Water appreciation… lessons from our Peace Corps experience

IWS was founded by Blake West and Chris Maxwell-Gaines in March 2004 after a year of reminiscing about the rainwater harvesting systems they relied on while serving in the Peace Corps in Suriname, South America. Rainwater was the only potable water source in the villages that they lived in and by employing simple technologies they were about to manage their own water supply. After living off of this wonderful resource for two years in the jungles of South America, they found it strange that most homes and businesses in America don’t take advantage of this readily available resource.

Enjoy these pictures from their Peace Corps experience, showing the prominence of rainwater collection in their villages. Click on the pictures to view a larger image.

Water Well Project in Godo Olo, Suriname

Chris and his wife, Lindsey, served in a village named Godo Olo. They were placed in this village because the village showed a great desire to implement a water well project. The villagers wanted a more consistent water source. For their drinking water, the villagers either had to collect rainwater or bucket water from the river. Due to the wet and dry seasons of this part of the world, they would either have too much rain or not enough. During the dry seasons, they would have to
resort to drinking water from the river without any type of filtration or disinfection. This would sometimes cause sickness, especially for the young and elderly.

Chris assisted the village in designing the system and writing a grant for the funds to complete the project. This part of the project required a tremendous amount of time since we wanted to involve as many villagers as possible, especially the women, since they fetch the water in this culture.

They developed a plan for the distribution system and then began to explore for the best location for the well with a hand auger. They drilled test wells to explore the subsurface characteristics of the area. After drilling several test wells, Chris felt that one location in particular held the most promise for providing clean ground water.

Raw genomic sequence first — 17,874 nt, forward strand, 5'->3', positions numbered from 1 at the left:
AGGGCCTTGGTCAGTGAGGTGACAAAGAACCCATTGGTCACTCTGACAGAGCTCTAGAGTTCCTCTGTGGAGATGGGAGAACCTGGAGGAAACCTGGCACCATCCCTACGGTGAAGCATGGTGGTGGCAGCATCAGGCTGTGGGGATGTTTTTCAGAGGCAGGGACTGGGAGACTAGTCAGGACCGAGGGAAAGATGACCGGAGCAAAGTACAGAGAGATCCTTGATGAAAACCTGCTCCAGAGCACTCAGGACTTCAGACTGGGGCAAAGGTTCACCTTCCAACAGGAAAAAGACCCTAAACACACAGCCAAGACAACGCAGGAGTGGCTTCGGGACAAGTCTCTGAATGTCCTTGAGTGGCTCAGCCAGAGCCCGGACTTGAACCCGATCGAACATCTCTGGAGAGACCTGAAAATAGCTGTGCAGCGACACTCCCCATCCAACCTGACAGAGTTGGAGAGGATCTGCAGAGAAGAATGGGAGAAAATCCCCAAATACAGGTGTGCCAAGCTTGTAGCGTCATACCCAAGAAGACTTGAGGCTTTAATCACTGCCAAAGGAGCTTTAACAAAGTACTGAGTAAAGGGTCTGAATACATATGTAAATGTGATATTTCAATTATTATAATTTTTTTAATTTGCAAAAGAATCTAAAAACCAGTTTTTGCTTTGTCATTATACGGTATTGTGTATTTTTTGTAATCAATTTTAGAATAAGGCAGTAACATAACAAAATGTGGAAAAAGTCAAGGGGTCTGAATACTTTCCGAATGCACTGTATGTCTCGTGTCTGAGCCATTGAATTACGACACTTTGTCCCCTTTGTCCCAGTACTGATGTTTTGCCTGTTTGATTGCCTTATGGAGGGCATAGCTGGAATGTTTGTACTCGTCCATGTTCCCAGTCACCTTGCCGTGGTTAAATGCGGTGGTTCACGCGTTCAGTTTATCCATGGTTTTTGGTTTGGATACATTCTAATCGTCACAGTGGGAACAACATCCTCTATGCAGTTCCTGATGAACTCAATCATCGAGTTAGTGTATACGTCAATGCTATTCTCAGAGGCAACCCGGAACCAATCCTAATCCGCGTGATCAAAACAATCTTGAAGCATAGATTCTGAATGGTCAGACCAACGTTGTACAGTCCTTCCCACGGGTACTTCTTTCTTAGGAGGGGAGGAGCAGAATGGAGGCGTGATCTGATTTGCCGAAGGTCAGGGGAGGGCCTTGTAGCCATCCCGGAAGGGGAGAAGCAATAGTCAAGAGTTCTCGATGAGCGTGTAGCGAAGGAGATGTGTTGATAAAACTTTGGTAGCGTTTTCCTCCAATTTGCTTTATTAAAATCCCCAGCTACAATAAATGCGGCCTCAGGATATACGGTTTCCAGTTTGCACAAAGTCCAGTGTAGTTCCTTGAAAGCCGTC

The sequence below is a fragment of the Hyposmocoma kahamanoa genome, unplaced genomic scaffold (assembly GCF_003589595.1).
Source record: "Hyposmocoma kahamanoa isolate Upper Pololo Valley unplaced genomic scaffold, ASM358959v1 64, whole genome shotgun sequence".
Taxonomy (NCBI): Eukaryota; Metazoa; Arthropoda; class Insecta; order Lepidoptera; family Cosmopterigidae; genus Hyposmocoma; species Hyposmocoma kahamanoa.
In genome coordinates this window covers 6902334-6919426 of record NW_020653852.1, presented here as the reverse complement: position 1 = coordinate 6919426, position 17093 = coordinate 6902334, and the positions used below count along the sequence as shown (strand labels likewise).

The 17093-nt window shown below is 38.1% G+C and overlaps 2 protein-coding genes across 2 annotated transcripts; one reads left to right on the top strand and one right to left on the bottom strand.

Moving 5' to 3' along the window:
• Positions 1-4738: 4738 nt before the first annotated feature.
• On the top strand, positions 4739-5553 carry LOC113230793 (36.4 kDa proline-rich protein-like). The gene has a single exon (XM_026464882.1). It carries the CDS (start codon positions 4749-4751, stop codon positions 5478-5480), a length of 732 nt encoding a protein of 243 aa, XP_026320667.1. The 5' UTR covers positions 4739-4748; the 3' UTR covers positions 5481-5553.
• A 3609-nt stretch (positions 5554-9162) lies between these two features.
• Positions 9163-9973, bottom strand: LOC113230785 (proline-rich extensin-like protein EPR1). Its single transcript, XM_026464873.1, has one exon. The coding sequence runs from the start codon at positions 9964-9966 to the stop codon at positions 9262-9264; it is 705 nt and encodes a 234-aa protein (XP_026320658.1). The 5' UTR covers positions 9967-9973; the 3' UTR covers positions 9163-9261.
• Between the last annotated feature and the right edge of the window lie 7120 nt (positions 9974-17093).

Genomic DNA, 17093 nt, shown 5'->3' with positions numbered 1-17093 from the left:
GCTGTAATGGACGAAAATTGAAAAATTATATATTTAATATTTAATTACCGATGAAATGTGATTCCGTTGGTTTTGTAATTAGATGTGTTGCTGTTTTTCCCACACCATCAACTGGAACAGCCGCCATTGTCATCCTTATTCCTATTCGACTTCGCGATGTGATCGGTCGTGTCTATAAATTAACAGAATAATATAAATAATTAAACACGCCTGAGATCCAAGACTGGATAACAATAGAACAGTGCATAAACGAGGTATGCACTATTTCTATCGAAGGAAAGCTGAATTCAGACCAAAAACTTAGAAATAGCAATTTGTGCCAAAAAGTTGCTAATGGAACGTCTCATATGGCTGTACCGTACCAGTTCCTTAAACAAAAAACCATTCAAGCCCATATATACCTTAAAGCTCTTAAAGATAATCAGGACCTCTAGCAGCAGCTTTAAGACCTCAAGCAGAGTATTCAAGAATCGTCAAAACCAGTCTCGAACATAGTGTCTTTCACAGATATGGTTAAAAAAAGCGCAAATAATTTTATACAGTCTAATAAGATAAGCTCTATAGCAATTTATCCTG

The village submitted their grant application to a non-profit and eventually received a grant of approximately $15,000. This occurred at the end of Chris and Lindsey’s Peace Corps service. They attempted to make sure the villagers were prepared to run the project themselves.

This would not help since the village eventually lost the funds due to a year without activity on the project. After about two years though, Chris and Lindsey received a phone call from the villagers, informing them that they intended on re-applying for the grant and completing the project.

Chris and Lindsey received great news in 2008 when the village contacted them to let them know that the project was completed, just as they had originally designed back in 2001, and that they were drinking clean, sweet water.

The village now has a clean water source for drinking water, but that is not the best part of this project. The best part of this project is that the villagers completed this project without the help of Peace Corps. From this experience, they will be able to create future projects, on their own, and better their lives.

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